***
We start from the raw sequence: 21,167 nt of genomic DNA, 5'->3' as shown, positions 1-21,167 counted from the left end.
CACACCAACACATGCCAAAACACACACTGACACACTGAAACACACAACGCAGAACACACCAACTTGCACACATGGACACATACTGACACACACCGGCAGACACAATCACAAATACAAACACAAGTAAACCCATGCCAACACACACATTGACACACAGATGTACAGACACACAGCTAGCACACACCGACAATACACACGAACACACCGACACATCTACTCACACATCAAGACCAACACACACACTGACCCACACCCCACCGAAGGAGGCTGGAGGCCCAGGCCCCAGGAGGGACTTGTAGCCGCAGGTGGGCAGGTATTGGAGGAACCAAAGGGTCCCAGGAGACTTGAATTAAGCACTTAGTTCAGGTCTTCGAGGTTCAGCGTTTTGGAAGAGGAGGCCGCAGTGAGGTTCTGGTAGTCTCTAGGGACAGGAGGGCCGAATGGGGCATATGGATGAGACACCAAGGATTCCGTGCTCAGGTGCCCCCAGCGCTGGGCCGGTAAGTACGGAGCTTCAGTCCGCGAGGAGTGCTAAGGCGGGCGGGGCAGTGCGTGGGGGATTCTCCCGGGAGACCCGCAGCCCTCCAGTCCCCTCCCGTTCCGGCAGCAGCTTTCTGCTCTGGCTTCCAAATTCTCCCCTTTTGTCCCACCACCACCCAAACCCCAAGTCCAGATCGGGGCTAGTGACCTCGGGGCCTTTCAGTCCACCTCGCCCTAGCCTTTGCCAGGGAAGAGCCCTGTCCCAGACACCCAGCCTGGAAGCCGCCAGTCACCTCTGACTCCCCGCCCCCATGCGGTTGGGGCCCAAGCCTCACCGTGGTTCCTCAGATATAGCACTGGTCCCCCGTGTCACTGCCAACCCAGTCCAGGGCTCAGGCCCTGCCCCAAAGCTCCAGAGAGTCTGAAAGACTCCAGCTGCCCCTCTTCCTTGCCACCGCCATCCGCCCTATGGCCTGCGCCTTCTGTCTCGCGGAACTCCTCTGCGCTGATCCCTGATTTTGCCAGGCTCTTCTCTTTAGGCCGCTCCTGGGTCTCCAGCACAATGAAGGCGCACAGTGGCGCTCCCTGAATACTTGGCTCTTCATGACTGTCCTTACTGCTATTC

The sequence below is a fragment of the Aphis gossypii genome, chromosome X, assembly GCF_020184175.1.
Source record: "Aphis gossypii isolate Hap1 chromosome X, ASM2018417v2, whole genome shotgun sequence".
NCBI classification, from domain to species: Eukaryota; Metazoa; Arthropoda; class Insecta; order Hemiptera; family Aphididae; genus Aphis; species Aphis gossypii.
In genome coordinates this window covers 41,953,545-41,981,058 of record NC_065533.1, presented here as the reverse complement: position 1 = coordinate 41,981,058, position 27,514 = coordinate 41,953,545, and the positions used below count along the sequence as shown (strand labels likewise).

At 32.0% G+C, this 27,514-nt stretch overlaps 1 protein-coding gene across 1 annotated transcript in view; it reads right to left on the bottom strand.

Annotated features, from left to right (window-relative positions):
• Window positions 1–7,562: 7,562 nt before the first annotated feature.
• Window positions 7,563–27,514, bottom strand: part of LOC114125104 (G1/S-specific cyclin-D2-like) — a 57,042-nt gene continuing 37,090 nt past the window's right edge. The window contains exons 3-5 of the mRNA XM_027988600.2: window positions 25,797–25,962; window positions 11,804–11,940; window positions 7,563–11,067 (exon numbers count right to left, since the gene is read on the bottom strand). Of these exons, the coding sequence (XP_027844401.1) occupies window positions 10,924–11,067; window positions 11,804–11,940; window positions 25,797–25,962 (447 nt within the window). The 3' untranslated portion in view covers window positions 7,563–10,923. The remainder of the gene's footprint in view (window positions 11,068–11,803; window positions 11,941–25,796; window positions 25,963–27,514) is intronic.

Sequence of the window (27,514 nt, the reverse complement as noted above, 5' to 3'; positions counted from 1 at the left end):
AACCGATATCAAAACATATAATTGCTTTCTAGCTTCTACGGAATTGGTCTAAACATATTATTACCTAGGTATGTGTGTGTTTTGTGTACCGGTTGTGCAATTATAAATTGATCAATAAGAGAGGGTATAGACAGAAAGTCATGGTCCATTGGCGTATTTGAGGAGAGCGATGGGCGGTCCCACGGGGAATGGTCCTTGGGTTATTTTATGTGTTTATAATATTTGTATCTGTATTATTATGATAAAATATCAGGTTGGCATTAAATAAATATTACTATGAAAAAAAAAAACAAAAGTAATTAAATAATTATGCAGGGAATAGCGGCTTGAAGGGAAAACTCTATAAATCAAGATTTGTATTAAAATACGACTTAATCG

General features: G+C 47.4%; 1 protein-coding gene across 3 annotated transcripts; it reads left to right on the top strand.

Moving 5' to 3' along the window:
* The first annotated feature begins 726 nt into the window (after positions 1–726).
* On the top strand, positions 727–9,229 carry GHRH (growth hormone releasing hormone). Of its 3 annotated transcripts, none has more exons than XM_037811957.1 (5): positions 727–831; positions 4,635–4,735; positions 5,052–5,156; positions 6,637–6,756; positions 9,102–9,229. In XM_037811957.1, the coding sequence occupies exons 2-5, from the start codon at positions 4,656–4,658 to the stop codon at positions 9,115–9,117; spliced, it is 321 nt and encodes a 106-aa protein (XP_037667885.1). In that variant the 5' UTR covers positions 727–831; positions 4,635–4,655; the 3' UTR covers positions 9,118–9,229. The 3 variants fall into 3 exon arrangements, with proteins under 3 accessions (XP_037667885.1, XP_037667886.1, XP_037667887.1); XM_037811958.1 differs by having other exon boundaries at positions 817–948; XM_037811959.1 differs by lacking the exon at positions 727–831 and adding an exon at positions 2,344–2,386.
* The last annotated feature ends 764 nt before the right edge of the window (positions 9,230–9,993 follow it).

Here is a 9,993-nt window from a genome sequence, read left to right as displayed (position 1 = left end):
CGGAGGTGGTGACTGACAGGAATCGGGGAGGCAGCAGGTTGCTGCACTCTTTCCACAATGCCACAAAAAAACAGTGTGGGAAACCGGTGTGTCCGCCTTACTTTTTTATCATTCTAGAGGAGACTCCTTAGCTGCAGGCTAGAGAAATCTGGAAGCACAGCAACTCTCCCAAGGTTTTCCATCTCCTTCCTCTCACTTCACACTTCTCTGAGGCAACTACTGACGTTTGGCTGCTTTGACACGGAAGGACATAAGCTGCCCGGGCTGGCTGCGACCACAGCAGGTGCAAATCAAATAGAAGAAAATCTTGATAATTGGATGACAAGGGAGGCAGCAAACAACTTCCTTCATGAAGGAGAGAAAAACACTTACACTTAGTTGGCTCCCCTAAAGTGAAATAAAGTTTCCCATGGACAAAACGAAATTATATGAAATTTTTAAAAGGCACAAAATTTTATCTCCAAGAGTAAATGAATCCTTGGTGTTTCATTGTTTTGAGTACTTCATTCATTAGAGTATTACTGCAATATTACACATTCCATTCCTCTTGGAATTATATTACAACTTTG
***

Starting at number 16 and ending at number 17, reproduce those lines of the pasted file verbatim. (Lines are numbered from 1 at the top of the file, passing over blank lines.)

* On the top strand, positions 727–9,229 carry GHRH (growth hormone releasing hormone). Of its 3 annotated transcripts, none has more exons than XM_037811957.1 (5): positions 727–831; positions 4,635–4,735; positions 5,052–5,156; positions 6,637–6,756; positions 9,102–9,229. In XM_037811957.1, the coding sequence occupies exons 2-5, from the start codon at positions 4,656–4,658 to the stop codon at positions 9,115–9,117; spliced, it is 321 nt and encodes a 106-aa protein (XP_037667885.1). In that variant the 5' UTR covers positions 727–831; positions 4,635–4,655; the 3' UTR covers positions 9,118–9,229. The 3 variants fall into 3 exon arrangements, with proteins under 3 accessions (XP_037667885.1, XP_037667886.1, XP_037667887.1); XM_037811958.1 differs by having other exon boundaries at positions 817–948; XM_037811959.1 differs by lacking the exon at positions 727–831 and adding an exon at positions 2,344–2,386.
* The last annotated feature ends 764 nt before the right edge of the window (positions 9,230–9,993 follow it).